Start Words like institutional intimidating uncaring

Words like institutional intimidating uncaring

The stories about assaults on school employees are particularly distressing because they are so numbingly repetitious: Statistics don’t lie: According the U. Department of Education, 127,120 (4 percent) public school teachers (K-12) were physically attacked at school—hit, kicked, bitten, slapped, stabbed or shot—during the 2007-08 school year.

Among other things, they requested an injunction requiring the Board to comply with the law.

MTI also sends a copy to the principal to ensure that the official does not inadvertently violate the order.

Some of the recent successful cases brought by MTI include a student (and gang member) who threatened a teacher with the words, “What if I gun you down”; a student who kicked and punched a teacher and threatened to kill him; and a student who yelled at a teacher “I’m going to burn your house down and come to your funeral.” MTI has been providing this service for some 20 years, and handles 12 or so cases a year.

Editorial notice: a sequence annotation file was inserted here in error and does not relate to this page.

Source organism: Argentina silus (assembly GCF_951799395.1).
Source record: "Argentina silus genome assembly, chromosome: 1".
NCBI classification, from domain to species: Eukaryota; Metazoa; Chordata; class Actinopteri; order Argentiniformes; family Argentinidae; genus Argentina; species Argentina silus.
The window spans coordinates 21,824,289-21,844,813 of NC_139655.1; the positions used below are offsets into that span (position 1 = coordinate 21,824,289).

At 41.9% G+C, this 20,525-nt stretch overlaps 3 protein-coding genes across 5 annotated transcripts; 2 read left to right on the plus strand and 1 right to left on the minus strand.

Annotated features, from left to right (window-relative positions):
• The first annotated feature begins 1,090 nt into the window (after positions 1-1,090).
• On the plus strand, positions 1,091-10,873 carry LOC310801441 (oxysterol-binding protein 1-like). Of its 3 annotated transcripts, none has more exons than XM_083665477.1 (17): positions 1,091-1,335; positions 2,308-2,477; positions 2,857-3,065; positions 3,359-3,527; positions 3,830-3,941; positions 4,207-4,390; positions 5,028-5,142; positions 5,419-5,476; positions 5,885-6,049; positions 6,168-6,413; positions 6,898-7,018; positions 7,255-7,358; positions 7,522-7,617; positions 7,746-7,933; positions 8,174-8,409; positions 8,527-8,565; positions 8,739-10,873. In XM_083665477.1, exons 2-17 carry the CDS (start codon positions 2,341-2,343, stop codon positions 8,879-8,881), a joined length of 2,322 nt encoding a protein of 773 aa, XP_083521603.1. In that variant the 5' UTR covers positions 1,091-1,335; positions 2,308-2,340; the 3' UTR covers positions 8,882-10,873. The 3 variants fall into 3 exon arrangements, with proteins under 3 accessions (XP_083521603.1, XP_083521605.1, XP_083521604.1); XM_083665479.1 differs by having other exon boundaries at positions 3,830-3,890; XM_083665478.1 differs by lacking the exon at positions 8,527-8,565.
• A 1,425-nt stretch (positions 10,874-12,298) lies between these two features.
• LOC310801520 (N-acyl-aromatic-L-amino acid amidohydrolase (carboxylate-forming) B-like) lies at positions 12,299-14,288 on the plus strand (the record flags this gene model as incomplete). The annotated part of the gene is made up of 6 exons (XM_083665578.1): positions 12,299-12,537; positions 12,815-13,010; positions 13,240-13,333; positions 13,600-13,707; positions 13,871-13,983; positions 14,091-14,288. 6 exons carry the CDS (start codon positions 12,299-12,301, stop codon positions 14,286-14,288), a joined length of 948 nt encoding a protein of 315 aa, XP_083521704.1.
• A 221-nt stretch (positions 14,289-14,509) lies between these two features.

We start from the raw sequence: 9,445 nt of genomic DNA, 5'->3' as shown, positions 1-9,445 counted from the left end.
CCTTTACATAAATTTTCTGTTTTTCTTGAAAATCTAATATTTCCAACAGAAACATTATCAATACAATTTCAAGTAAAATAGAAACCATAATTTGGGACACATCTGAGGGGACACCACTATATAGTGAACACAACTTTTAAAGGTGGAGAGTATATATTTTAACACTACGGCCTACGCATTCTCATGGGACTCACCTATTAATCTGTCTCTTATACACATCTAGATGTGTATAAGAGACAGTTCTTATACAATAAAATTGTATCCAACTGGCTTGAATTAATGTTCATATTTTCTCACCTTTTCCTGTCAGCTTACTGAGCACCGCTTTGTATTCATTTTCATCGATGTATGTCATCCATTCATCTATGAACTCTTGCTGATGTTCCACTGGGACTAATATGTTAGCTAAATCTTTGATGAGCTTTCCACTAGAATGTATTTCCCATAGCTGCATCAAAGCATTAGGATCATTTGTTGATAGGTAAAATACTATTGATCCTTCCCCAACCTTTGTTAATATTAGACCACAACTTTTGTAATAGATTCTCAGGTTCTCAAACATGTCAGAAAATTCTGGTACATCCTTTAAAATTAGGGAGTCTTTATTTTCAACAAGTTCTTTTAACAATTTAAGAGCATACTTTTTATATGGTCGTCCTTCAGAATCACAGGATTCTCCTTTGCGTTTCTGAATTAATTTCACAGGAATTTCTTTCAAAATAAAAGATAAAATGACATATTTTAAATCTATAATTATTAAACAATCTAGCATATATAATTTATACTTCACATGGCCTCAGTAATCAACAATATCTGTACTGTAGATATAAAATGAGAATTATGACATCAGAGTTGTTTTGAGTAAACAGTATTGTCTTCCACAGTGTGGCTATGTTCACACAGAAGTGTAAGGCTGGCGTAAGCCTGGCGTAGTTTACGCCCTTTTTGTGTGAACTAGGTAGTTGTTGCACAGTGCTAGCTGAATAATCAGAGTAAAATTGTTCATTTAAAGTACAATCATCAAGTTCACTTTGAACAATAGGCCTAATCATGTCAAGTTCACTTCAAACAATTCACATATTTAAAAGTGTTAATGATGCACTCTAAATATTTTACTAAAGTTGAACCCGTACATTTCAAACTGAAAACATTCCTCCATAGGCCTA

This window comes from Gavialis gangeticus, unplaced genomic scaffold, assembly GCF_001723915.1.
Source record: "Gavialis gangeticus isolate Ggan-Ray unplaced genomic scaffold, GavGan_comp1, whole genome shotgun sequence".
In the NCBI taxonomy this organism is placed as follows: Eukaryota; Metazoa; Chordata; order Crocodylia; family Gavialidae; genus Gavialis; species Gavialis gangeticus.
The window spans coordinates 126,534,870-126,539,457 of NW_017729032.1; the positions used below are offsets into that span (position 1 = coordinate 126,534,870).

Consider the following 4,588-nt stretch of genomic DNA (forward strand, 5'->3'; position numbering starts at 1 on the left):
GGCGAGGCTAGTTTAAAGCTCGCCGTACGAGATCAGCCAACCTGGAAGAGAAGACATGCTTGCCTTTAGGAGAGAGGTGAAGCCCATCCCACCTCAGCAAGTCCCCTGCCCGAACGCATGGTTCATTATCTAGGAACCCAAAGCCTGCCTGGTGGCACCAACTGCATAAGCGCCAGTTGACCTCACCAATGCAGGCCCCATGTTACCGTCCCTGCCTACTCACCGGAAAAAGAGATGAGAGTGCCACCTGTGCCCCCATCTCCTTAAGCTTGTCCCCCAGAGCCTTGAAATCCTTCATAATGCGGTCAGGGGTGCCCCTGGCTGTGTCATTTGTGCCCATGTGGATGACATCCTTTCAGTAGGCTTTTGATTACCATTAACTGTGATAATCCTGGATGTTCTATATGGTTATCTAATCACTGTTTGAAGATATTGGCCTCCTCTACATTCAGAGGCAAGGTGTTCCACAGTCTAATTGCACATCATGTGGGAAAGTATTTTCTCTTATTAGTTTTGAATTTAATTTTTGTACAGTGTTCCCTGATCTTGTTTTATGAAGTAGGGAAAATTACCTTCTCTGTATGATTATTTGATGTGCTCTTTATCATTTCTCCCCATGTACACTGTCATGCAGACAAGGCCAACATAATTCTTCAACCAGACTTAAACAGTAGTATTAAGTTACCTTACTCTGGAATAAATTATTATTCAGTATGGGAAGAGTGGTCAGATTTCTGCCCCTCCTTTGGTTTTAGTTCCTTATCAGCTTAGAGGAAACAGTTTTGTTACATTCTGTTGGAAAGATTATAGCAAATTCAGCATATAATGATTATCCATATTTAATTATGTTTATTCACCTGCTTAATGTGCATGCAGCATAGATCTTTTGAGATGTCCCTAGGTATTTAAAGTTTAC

If the building principal or superintendent fails to take action to remove the threat, e.g., by returning the student to class, then the association could file a grievance and perhaps take it to arbitration.

It also is important for the local association to lobby the school district to adopt policies and a protocol giving staff specific guidance for dealing with disruptive and violent students.

And an Ohio court allowed a teacher to sue the parents of an autistic student who viciously attacked her because the parents knew about the student’s violent tendencies, but failed to warn the teacher.

One part of the solution to school violence is for local associations to bargain language in their collective agreements recognizing the employees’ right to a safe working environment, including the right to be free from threats of violence from students.

The Indiana State Teachers Association, for example, funded a lawsuit by three teachers who were targeted by a student’s website entitled “tyme-2-dye,” which identified the teachers as “satan worshipping demons.” The student and his mother settled by paying the teachers $5,000.